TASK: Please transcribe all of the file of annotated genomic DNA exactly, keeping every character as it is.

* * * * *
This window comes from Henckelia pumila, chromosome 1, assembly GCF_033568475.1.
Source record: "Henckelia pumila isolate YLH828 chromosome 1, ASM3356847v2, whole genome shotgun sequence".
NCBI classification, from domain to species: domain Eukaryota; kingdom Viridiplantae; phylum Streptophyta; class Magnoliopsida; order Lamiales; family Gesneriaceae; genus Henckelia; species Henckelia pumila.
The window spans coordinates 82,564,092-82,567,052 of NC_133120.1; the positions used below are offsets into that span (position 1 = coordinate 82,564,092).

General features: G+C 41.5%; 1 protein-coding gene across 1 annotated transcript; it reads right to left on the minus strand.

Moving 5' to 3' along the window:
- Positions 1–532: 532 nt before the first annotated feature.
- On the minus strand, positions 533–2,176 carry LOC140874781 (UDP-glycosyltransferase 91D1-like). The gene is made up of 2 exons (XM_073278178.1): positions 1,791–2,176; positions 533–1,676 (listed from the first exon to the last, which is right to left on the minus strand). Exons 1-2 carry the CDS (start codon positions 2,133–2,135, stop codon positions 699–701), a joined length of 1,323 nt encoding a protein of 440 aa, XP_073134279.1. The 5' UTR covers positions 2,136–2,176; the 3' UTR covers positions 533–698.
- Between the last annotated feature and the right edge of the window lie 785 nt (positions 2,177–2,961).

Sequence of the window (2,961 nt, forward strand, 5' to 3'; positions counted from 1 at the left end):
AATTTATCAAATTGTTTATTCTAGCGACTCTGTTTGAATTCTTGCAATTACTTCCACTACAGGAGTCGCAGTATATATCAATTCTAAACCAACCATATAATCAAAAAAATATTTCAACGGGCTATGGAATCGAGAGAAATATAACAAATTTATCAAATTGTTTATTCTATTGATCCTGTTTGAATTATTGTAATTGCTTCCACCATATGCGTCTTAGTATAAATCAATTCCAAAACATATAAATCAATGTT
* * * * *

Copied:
This window comes from Henckelia pumila, chromosome 1, assembly GCF_033568475.1.
Source record: "Henckelia pumila isolate YLH828 chromosome 1, ASM3356847v2, whole genome shotgun sequence".
NCBI classification, from domain to species: domain Eukaryota; kingdom Viridiplantae; phylum Streptophyta; class Magnoliopsida; order Lamiales; family Gesneriaceae; genus Henckelia; species Henckelia pumila.
The window spans coordinates 82,564,092-82,567,052 of NC_133120.1; the positions used below are offsets into that span (position 1 = coordinate 82,564,092).

General features: G+C 41.5%; 1 protein-coding gene across 1 annotated transcript; it reads right to left on the minus strand.

Moving 5' to 3' along the window:
- Positions 1–532: 532 nt before the first annotated feature.
- On the minus strand, positions 533–2,176 carry LOC140874781 (UDP-glycosyltransferase 91D1-like). The gene is made up of 2 exons (XM_073278178.1): positions 1,791–2,176; positions 533–1,676 (listed from the first exon to the last, which is right to left on the minus strand). Exons 1-2 carry the CDS (start codon positions 2,133–2,135, stop codon positions 699–701), a joined length of 1,323 nt encoding a protein of 440 aa, XP_073134279.1. The 5' UTR covers positions 2,136–2,176; the 3' UTR covers positions 533–698.
- Between the last annotated feature and the right edge of the window lie 785 nt (positions 2,177–2,961).

Sequence of the window (2,961 nt, forward strand, 5' to 3'; positions counted from 1 at the left end):
AATTTATCAAATTGTTTATTCTAGCGACTCTGTTTGAATTCTTGCAATTACTTCCACTACAGGAGTCGCAGTATATATCAATTCTAAACCAACCATATAATCAAAAAAATATTTCAACGGGCTATGGAATCGAGAGAAATATAACAAATTTATCAAATTGTTTATTCTATTGATCCTGTTTGAATTATTGTAATTGCTTCCACCATATGCGTCTTAGTATAAATCAATTCCAAAACATATAAATCAATGTT